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Among Republicans, Trump appears to play the role of shadow speaker

The result is a picture in which Kevin McCarthy, already widely seen as an unusually weak speaker, appears even smaller in stature.


After Donald Trump’s defeat in 2020, many of the former president’s Republican allies had an idea about his ideal next job: They wanted him to become speaker of the House.

In fact, throughout 2021, a variety of prominent GOP voices — former Trump White House adviser Steve Bannon, Rep. Matt Gaetz of Florida, former White House chief of staff Mark Meadows, et al. — seemed to take this quite seriously, repeatedly and publicly raising the possibility of Trump becoming Congress’ top member after the 2022 midterm elections.

The good news for Kevin McCarthy is that the former president ultimately bowed out of consideration, making it possible for the California Republican to, with some difficulty, claim the speaker’s gavel. The bad news for McCarthy is that while Trump isn’t the actual speaker, he often seems to play the role of shadow speaker. The New York Times reported on Wednesday, for example:

Over the past several months, Mr. Trump has kept a close watch on House Republicans’ momentum toward impeaching Mr. Biden. Mr. Trump has talked regularly by phone with members of the ultraconservative House Freedom Caucus and other congressional Republicans who pushed for impeachment, according to a person close to Mr. Trump who was not authorized to publicly discuss the conversations. Mr. Trump has encouraged the effort both privately and publicly.

The same report, which has not been independently verified by MSNBC or NBC News, highlighted recent instances in which Trump spoke to House Republican Conference Chair Elise Stefanik of New York and Rep. Marjorie Taylor Greene of Georgia about the launch of an impeachment inquiry. In fact, there were multiple reports on Wednesday that the former president spoke with Stefanik, shortly after McCarthy announced the start of the impeachment inquiry.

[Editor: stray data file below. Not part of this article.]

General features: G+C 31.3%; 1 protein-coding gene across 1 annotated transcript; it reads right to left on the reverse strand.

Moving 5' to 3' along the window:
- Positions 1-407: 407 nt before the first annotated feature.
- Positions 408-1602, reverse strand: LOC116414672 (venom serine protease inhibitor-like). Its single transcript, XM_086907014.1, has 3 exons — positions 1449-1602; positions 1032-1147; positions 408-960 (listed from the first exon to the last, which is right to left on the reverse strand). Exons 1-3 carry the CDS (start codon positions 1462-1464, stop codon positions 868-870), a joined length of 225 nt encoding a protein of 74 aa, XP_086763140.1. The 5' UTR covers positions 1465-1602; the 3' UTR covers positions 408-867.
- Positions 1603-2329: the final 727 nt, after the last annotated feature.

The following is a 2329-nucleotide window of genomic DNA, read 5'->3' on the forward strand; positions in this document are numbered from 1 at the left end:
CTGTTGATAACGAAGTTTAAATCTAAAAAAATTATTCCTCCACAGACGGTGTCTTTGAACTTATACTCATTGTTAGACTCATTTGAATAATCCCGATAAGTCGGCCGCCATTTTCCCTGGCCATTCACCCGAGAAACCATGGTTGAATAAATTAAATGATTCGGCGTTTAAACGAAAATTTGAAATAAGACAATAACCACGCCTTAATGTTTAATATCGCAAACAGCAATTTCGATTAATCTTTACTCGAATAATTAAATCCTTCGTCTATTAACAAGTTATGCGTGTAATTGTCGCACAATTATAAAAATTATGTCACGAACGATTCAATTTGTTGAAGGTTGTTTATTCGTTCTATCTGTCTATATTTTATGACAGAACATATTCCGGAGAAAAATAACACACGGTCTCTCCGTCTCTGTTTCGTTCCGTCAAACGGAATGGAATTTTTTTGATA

For now, let’s put aside the question of whether Trump is coordinating with allied lawmakers about impeaching his likely 2024 rival. Instead, let’s consider the familiarity of the circumstances.

In July, for example, NBC News reported on Trump working with McCarthy and Stefanik on congressional Republican messaging on his first federal criminal indictment. A related New York Times report added that, as part of his conversation with Stefanik, “the former president lingered on the line as they discussed ways to use the Republican-led House committees to try to attack the investigations.”

Around the same time, a CNN report also noted that Trump and Stefanik went over how she could “use her role” on the conspiratorial “weaponization” committee to advance the former president’s interests.

So, on the one hand, we see a scandal-plagued former president accused of committing felonies. On the other, we also see the same Republican reportedly coordinating with his party’s congressional leaders on tactics, messaging and committee work.

The result is a picture in which McCarthy, already widely seen as an unusually weak speaker, appears even smaller in stature, while Trump, who has long perceived his partisan allies on Capitol Hill as employees, is seen helping run the House GOP’s show.

This post updates our related earlier coverage.